Hey, arts advocates! Check out the following information and action alert from Americans for the Arts about upcoming education legislation. (And if you’d like to receive more information like this, check out how to stay engaged on their website.)
As the 114th Congress begins a new season of legislating, we are already deeply concerned about education legislation being considered. Two weeks ago, the new chairman of the Senate education committee released a “discussion draft” to consider changes to federal education policies. The last authorization, known as the No Child Left Behind Act, expired in 2007, so this legislation is long overdue.
However, the current draft bill contains a number of provisions that would be terrible for arts education should they become law. Among the problematic provisions, this bill:
1) Deletes the definition of “core academic subjects,” which includes the arts!
2) Terminates the $1 billion 21st Century Community Learning Center after-school program, which supports arts education;
3) Terminates the small, but mighty, federal Arts In Education program which has supported over 200 model grant programs for over a decade;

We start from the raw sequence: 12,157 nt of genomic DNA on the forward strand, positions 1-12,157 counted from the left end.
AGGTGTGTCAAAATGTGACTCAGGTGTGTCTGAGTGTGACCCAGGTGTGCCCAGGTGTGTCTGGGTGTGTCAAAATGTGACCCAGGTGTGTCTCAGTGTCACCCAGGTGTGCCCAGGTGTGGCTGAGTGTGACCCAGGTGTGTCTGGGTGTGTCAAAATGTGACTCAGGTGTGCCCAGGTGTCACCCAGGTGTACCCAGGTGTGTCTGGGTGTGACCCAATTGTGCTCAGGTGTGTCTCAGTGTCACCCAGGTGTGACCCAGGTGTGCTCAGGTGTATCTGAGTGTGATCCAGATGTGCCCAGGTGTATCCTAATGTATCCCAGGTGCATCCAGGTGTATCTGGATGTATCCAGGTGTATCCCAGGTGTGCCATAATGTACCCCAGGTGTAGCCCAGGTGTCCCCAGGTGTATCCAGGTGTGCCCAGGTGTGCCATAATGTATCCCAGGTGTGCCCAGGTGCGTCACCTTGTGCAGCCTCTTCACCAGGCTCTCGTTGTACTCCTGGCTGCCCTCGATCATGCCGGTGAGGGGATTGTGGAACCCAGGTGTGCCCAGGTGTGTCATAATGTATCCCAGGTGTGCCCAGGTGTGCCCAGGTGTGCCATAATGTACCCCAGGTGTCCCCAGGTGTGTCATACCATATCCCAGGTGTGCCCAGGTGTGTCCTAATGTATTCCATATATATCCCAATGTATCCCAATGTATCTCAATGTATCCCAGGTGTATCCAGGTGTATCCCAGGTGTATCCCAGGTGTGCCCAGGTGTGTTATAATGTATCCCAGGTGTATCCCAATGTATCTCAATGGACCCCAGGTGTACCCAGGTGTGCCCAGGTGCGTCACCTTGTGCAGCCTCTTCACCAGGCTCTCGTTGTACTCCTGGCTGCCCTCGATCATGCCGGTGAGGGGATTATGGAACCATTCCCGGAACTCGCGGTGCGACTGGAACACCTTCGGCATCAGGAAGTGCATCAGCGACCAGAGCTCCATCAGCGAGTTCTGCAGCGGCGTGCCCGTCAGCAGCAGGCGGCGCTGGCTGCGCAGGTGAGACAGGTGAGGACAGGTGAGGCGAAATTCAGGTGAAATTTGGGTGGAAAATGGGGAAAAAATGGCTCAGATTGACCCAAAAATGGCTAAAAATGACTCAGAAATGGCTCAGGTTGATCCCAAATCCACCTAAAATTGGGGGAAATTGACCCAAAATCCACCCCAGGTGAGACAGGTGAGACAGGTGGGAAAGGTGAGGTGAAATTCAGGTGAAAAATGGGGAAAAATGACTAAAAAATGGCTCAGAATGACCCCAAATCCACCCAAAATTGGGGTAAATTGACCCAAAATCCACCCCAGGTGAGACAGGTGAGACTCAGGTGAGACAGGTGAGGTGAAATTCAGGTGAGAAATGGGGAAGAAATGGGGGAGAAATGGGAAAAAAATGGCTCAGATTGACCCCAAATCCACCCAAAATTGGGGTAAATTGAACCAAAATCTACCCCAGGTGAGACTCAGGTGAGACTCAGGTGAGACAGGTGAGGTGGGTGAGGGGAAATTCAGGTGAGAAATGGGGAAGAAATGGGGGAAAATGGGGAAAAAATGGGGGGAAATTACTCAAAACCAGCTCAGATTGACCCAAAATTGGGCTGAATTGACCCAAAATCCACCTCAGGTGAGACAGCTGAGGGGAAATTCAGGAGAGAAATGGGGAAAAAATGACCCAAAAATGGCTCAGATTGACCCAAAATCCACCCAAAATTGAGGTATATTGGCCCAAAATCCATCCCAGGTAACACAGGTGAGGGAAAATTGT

4) Omits indicators of student access to the arts as part of annual state reporting (example is New Jersey’s report) that help identify the equity gap.
One positive development so far is that there appears to be bipartisan consensus that there is an over-emphasis on student testing. This has been a growing concern in the education sector as arts education advocates have made the point for years that the class time spent on testing has pushed the arts out of the school day.
The Senate education committee has invited public comments and we have prepared a simple way to provide them with feedback from supporters of arts education. Please take two minutes and send a customizable message to the Senate education committee by the end of Monday, February 2nd.